Beneath the shadow of her umbrella, Angel's smile was lopsided. 'Why are you in such a playful mood?'
It wasn't as if Van Bam didn't appreciate the seriousness of the situation. He and Angel were following the trail of a delegate of House Mirage, a dead Aelf by the name of Ursa who had been complicit in bringing Fabian Moor into the Labyrinth. Who knew what dangers they would encounter in this desert realm? Yet Van Bam's mood was indeed light, and there were a couple of answers he could've given to the healer's question.
After two years of isolation, Van Bam felt great relief at having swapped the squalid streets of Labrys Town for the open wonder of an Aelfirian House – a House he had never visited before. It would also be true if he said that he still felt the warmth from the previous night when he and Marney had admitted their true feelings for each other.
'Oh, I get it,' Angel said. 'Is being in love agreeing with you, Van Bam?'
The illusionist chuckled. 'It is that obvious?'
Angel rolled her eyes. 'I've been around long enough to recognise the look.' She sighed, fluttered her eyelids, and her voice became wistful. 'The eyes become glazed, and a sort of dumb, vacant expression appears on the face. And everything in the world is sugar-coated with dreamy romance ...' She gave a pitying pout. 'The young are masters of looking stupid in love, even illusionists. It's a little bit irritating, to be honest.'
Van Bam gave a twirl of his cane. 'I will take your jealousy as a compliment.'
Angel scoffed. 'I'm happy for you, Van Bam, but you need to be careful.'
'Angel, if you are worried about Marney ...' He shook his head, smiling at fond memories of his lover. 'Believe me, she can look after herself. Honestly, have you ever tried to hide your feelings from an empath?'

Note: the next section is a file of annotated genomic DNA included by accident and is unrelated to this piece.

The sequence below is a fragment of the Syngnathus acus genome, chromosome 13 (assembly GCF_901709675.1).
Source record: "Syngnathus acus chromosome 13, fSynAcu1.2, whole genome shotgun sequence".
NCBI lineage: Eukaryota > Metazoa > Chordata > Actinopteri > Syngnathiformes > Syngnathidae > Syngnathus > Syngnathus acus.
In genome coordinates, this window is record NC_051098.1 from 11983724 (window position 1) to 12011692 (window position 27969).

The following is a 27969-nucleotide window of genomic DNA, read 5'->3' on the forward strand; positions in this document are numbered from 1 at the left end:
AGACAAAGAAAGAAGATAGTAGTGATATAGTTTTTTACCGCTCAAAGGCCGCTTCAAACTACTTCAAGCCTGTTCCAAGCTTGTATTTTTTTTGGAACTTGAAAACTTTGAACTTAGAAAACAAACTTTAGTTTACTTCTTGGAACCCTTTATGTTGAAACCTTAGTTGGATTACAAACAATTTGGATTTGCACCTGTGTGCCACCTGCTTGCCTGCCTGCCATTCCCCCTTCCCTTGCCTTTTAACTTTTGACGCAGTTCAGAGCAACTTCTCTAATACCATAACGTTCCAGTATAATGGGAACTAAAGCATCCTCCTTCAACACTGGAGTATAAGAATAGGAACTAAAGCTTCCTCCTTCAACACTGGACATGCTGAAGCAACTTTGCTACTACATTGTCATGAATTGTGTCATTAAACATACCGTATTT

'Oh, I've no doubt Marney knows how to handle you,' Angel said. 'But that's not what I'm talking about, Van Bam.' She paused for a moment. 'It's the Gideon factor that should be worrying you.'
At the mention of the Resident's name, Van Bam's good mood ebbed a little. From the open palm of the Giant's Hand, he surveyed the barren desert and the shimmering waves of heat rising from the copper dunes.
'Gideon is not in favour of our relationship, this much I have come to learn,' he told Angel. 'But Marney and I understand our commitment to the Relic Guild. We will work hard to ensure our relationship never hinders our duties.'
'No, you don't understand,' Angel said, her voice sad, expression serious. 'Gideon doesn't care if your relationship never causes problems to the Relic Guild. He just doesn't like his agents being romantically involved, full stop. Trust me, Van Bam. I know that from personal experience.'
Van Bam frowned at Angel, waiting for an explanation. But before she could speak further, the Nothing of Far and Deep began churning, and a hum vibrated the rock beneath their feet.
'We'll talk later,' Angel said, and the portal opened to release the rest of their travelling companions.
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THE RELIC GUILD (and other stories) Updated regularly.Fantasy
Magic caused the war. Magic is forbidden. Magic will save us. The Relic Guild is the award nominated first book in The Relic Guild trilogy. It was said the Labyrinth had once been the great meeting place, a sprawling city at the heart of an endless...